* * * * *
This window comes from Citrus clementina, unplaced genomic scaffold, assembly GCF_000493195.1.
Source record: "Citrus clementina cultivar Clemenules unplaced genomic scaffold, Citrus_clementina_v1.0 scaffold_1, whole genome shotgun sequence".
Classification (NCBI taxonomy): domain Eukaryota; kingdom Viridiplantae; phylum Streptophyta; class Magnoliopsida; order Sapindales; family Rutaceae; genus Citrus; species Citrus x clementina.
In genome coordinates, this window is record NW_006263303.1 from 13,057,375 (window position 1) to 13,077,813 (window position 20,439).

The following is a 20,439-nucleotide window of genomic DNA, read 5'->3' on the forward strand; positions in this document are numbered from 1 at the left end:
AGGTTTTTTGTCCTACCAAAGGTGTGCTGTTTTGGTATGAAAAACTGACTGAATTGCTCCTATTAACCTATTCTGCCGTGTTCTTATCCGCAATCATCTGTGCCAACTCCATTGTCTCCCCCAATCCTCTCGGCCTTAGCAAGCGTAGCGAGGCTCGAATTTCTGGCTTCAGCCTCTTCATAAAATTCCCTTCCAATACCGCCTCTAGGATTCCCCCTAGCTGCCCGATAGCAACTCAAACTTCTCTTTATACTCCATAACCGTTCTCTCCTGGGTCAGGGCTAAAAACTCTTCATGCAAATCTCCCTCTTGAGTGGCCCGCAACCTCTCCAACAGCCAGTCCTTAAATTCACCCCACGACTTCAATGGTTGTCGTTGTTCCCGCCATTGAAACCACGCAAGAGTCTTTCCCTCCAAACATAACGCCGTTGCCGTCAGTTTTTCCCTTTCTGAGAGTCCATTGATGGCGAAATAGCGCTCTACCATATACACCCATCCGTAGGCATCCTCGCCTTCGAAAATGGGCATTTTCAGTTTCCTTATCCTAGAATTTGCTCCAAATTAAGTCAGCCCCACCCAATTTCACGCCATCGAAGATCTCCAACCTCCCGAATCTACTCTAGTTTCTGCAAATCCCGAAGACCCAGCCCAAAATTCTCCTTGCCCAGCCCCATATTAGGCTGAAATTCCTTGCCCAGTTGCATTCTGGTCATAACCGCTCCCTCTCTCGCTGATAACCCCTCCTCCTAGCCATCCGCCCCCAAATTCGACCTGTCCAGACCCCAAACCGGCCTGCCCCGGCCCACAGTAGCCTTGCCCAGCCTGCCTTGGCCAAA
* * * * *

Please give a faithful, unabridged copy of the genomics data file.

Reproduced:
This window comes from Citrus clementina, unplaced genomic scaffold, assembly GCF_000493195.1.
Source record: "Citrus clementina cultivar Clemenules unplaced genomic scaffold, Citrus_clementina_v1.0 scaffold_1, whole genome shotgun sequence".
Classification (NCBI taxonomy): domain Eukaryota; kingdom Viridiplantae; phylum Streptophyta; class Magnoliopsida; order Sapindales; family Rutaceae; genus Citrus; species Citrus x clementina.
In genome coordinates, this window is record NW_006263303.1 from 13,057,375 (window position 1) to 13,077,813 (window position 20,439).

The following is a 20,439-nucleotide window of genomic DNA, read 5'->3' on the forward strand; positions in this document are numbered from 1 at the left end:
AGGTTTTTTGTCCTACCAAAGGTGTGCTGTTTTGGTATGAAAAACTGACTGAATTGCTCCTATTAACCTATTCTGCCGTGTTCTTATCCGCAATCATCTGTGCCAACTCCATTGTCTCCCCCAATCCTCTCGGCCTTAGCAAGCGTAGCGAGGCTCGAATTTCTGGCTTCAGCCTCTTCATAAAATTCCCTTCCAATACCGCCTCTAGGATTCCCCCTAGCTGCCCGATAGCAACTCAAACTTCTCTTTATACTCCATAACCGTTCTCTCCTGGGTCAGGGCTAAAAACTCTTCATGCAAATCTCCCTCTTGAGTGGCCCGCAACCTCTCCAACAGCCAGTCCTTAAATTCACCCCACGACTTCAATGGTTGTCGTTGTTCCCGCCATTGAAACCACGCAAGAGTCTTTCCCTCCAAACATAACGCCGTTGCCGTCAGTTTTTCCCTTTCTGAGAGTCCATTGATGGCGAAATAGCGCTCTACCATATACACCCATCCGTAGGCATCCTCGCCTTCGAAAATGGGCATTTTCAGTTTCCTTATCCTAGAATTTGCTCCAAATTAAGTCAGCCCCACCCAATTTCACGCCATCGAAGATCTCCAACCTCCCGAATCTACTCTAGTTTCTGCAAATCCCGAAGACCCAGCCCAAAATTCTCCTTGCCCAGCCCCATATTAGGCTGAAATTCCTTGCCCAGTTGCATTCTGGTCATAACCGCTCCCTCTCTCGCTGATAACCCCTCCTCCTAGCCATCCGCCCCCAAATTCGACCTGTCCAGACCCCAAACCGGCCTGCCCCGGCCCACAGTAGCCTTGCCCAGCCTGCCTTGGCCAAA